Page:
The Department of Mechanical Engineering at Clemson University offers the Master of Science and Doctor of Philosophy in mechanical engineering. Enrollment in the M.S. and Ph.D. programs is open to students with degrees in physics, applied mathematics or any branch of engineering.
Admission to the Master's program in mechanical engineering at Clemson University typically requires that applicants have a minimum B+ average on their last 60 hours of undergraduate courses, a Graduate Record Exam (GRE) of at least 1100 and two letters of recommendation. The requirements for admission to the Ph.D. program are higher than those for a Master's degree.
More information can be found in this graduate handbook.
MS: Enrollment in the MS program is open to you if you have a degree in physics, applied mathematics or any branch of engineering. You may choose the thesis or non-thesis option.
The mechanical engineering faculty believes that three semesters and a summer are usually sufficient for full-time graduate students to complete the necessary work to obtain the Master of Science degree.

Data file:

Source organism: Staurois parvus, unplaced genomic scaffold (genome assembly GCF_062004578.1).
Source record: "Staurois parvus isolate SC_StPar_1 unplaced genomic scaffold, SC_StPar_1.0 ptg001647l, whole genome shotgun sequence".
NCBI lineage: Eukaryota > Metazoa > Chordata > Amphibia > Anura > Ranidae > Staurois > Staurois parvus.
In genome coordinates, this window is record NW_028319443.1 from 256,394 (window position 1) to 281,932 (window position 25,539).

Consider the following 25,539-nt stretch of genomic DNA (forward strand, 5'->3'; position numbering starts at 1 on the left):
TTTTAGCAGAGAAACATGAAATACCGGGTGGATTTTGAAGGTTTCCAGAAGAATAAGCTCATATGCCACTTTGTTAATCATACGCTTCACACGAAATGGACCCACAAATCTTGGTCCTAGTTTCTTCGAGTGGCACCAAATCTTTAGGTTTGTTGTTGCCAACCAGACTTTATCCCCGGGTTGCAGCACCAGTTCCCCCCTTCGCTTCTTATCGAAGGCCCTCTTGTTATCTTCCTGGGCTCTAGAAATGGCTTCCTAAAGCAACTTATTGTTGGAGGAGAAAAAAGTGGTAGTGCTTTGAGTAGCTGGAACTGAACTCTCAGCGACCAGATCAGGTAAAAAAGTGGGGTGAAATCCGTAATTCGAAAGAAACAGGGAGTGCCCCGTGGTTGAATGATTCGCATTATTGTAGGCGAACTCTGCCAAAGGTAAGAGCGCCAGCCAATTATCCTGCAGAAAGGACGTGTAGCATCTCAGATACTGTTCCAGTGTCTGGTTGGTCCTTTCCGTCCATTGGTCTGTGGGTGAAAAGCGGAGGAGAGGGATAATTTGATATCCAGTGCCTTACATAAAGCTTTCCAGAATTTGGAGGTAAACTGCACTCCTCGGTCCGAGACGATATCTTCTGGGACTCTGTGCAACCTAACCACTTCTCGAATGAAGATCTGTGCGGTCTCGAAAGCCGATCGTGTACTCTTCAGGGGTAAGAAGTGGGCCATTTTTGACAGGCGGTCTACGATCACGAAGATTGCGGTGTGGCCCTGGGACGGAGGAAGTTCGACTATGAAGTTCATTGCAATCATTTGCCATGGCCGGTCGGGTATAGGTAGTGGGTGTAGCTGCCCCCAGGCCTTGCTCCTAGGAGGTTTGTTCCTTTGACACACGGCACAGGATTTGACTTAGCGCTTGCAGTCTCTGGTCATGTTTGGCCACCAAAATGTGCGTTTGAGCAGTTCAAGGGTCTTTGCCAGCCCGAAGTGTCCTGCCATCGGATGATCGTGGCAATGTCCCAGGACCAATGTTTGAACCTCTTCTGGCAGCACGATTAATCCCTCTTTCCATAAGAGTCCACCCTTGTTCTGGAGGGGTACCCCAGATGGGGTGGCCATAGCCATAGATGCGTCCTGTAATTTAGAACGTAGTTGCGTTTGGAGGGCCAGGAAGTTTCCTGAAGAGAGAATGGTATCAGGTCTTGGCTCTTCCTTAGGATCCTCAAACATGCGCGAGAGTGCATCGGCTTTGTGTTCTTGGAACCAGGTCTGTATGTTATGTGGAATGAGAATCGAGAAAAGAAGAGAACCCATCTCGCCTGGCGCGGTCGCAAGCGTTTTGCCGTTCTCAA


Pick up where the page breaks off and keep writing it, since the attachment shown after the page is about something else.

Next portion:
PhD: Committees generally require courses other than those that directly support the dissertation defense. Work in the minor field or fields, if required, normally comprises 12 to 24 hours in courses carrying graduate credit. In general, the degree is awarded when the committee members are satisfied that the research program is complete and that all other formal requirements have been met. Typically, the doctoral degree programs are completed in three or four years.
Research in the Department of Mechanical Engineering includes the three major subject areas: engineering mechanics, mechanical and manufacturing systems and thermal/fluid sciences. Research emphasis areas within the department include automotive engineering, energy, advanced materials engineering, biotechnology and nanotechnology. Research labs and offices of the faculty, staff and graduate students of the department are housed within the Fluor Daniel Engineering Innovation Building.
After being accepted, you may be offered support through fellowships or as a graduate research assistant (GRA), graduate lab assistant or teaching assistant (GLA) or grader. A GRA is hired by a professor to work on that professor’s research project and assist the professor in related teaching duties. A GLA is hired by the subject area group to work as a lab instructor or lecturer. Graders are occasionally hired during each semester by the graduate coordinator. They are selected from a group of on-campus students who have good academic credentials.
If you have an assistantship, you must enroll for 12 hours each semester (typically three courses in addition to credit received for research). Assistantships are usually available for only MS thesis option and PhD students.